By the time I post this, the people at Anthology Bar and Restaurant would have already started cleaning up and packing everything inside the bar. By then, the appliances, tables and chairs, and decorations have been removed, boxed, and moved out. By then, Anthology would become nothing more than an empty warehouse.
It was a guest who informed me last Sunday (November 15) that Anthology would be closed down. He said the owner of the building is planning to reclaim the area in a week or so. Why the owner planned so is something that was never clarified to me.
I learned through the bits of info I found by word of mouth and the Internet that Anthology was already an old watering hole in the Adriatico area in Malate. I heard it was opened about eight years ago as a place for musicians, music lovers, and those who are in for a laid-back night out in Manila.
One blogger described Anthology as “a cozy haven perfect for Gen X’ers… and those particularly belonging to the New Wave and Heavy Metal era”. “Live bands (perform) every night at this popular music bar. It’s a young crowd and the acts are mostly pop, but with occasional folk and OPM (original Pinoy music),” another said.
But perhaps, these changing times have a say as to which stays, which goes, which disappears… and Anthology is one of those that left.
When I started hanging out in Anthology in 2005, I was looking for a quiet place in Malate where I could sip my sip beer and listen to Sting and acoustic music while I laze the night away. Nobody told me about the place; I just sort of stumbled upon it.
I was mesmerized by my first visit in Anthology: the place was adorned with movie posters, rock n’ roll memorabilia, and items such as guitars, an old gas pump, and a pogo stick. There were also pictures of icons such as U2, Marilyn Monroe, and Che Guevarra.
The bar area was just as impressive, with its collection of bottles and a figure of Darth Vader (and his helmet) on display. To the left was the DJ’s booth, boasting of its own massive collection of CDs from the 80’s, 90’s, and probably those from 19-Voltes V. Televisions showing music videos or sports shows were also hanging at several corners of the bar.
The only thing that has left me baffled until now is the wrecked Cessna plane on the second floor. Speaking of which, the second floor was home to Unplugged, a smaller bistro where, I heard, musicians of all genres met and performed. By the time I came around, Unplugged was closed. And then there’s the Cessna plane to ponder about.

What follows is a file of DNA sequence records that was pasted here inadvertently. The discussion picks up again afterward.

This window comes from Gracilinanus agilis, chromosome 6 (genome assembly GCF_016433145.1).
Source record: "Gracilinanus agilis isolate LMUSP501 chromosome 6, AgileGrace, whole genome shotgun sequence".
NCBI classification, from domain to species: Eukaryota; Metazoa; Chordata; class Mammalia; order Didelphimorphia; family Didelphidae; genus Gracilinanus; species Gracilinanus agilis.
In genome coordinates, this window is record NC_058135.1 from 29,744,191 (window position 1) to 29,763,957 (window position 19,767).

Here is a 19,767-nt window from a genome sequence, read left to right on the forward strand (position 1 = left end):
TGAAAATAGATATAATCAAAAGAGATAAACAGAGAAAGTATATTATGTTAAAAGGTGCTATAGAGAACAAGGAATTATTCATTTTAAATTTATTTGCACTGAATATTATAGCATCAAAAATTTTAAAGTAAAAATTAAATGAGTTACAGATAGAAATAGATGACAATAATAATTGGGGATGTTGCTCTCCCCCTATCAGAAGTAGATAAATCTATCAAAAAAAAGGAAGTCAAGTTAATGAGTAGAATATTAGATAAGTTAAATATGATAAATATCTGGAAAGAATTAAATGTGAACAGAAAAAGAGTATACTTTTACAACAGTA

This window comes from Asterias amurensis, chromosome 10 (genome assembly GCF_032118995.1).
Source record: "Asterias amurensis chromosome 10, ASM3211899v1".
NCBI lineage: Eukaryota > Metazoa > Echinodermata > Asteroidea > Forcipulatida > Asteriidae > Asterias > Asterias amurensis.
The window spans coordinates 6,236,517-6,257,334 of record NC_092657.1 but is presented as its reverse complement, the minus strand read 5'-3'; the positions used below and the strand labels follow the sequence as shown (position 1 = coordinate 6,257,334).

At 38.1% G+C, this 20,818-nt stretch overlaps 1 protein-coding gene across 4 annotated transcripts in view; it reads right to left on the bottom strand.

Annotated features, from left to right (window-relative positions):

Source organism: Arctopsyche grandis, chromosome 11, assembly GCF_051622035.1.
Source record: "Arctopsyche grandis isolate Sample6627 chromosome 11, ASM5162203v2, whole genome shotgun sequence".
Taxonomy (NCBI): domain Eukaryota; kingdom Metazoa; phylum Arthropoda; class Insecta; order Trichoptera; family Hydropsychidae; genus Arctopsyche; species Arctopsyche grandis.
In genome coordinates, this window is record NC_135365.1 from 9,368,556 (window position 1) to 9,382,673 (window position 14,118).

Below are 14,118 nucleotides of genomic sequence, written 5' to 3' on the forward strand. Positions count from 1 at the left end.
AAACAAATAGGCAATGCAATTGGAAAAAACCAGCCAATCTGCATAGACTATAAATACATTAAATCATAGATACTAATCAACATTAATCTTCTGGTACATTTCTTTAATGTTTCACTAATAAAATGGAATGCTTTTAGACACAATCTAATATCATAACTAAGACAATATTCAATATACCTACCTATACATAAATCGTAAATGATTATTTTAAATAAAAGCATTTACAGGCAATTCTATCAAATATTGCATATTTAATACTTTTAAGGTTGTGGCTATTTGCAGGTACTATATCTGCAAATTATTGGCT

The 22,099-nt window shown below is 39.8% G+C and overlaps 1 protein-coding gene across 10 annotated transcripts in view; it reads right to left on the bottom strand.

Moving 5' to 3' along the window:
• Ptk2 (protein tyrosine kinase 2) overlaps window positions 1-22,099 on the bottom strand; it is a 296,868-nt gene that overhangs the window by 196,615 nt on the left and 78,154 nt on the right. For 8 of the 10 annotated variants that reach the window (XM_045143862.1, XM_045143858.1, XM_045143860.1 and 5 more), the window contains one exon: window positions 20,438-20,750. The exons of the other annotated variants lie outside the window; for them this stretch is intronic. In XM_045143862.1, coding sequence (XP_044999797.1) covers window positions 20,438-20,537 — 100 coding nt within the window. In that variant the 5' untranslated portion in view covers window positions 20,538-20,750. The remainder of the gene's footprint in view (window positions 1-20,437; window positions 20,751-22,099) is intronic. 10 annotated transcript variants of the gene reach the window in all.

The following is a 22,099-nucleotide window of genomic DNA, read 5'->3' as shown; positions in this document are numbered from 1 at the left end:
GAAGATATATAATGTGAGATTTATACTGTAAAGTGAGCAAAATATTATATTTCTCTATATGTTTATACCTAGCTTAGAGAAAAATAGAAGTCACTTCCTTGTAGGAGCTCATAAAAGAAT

I would spend hours listening to the acoustic bands that performed Sting (at my request) and other music at one corner of the room. Many of them would play modern rock, others would belt out ballads, while some opted to play soft music. All of these I immediately found to my liking; these were the music that relaxed me, after all.
Most of the time, I would sit in one corner or at the counter and just drink beer or alcopop (like Tanduay Ice and
Gilbey’s Premium). When I do get hungry, I would order French fries, siomai, or buffalo wings with my alcohol.
The fries were crunchy and soft in the inside, while the siomai was just enough to whet my appetite. The buffalo wings were spicy and juicy (though they were messy to eat, and the waitresses would encourage me to order rice with it, which I never did). In any case, I ate a little and drank more in Anthology, but those, complimented by the rock n’ roll ditties blasting my eardrums, were satisfying moments.
Come Friday (November 15), I decided to pay my last respects to Anthology. I ordered my usual bottle of Gilbey’s Premium and a serving of the buffalo wings. Gilbey’s is an ordinary alcopop, but for me, it would be the last time that sweet, green liquid would drench my throat in that place. The buffalo wings were as spicy and as juicy as it was before, but it would be the last wings I would partake there.
I regretted not ordering their assorted beer mates, or tasting their cocktails, no matter how common they seemed. I regretted not staying longer, not socializing more, and not drinking in the antique surroundings. I regretted not singing with the bands when they asked me to, or not shuffling through their records and listening to them.
When I passed there last Monday, after my trip to Baguio to visit my sister (who just gave birth to her third daughter), Anthology was indeed closed. The lights are down, and the interior is messed up. Everything that was to be removed seems to be gone. It was really time for them to go.
Anthology was an icon, an enduring symbol of a kind of night-time fun enjoyed by generations, its lively sights and sounds and the wrecked Cessna plane standing as reminders of a bygone era in Malate’s bustling night life.
As I meditate on the demise of Anthology, I can’t help but think how many old places like it stood in Malate, and how many of them were swept away by the changing times. The old watering holes here seem to be fading away, giving way to newer karaoke bars and spas and restaurants.
Despite this new era, I’m still glad that there was one place that I felt at home with. There was at least one place that welcomed a wandering soul such as me, with its loud music and liquor and the ever-imposing Cessna plane.
I raise my glass for you, Anthology. Thanks for the music and the memories.
Credit goes to http://malate.wordpress.com/about/once-upon-a-time-in-malate/ (and to the other websites whose URLs I can’t remember)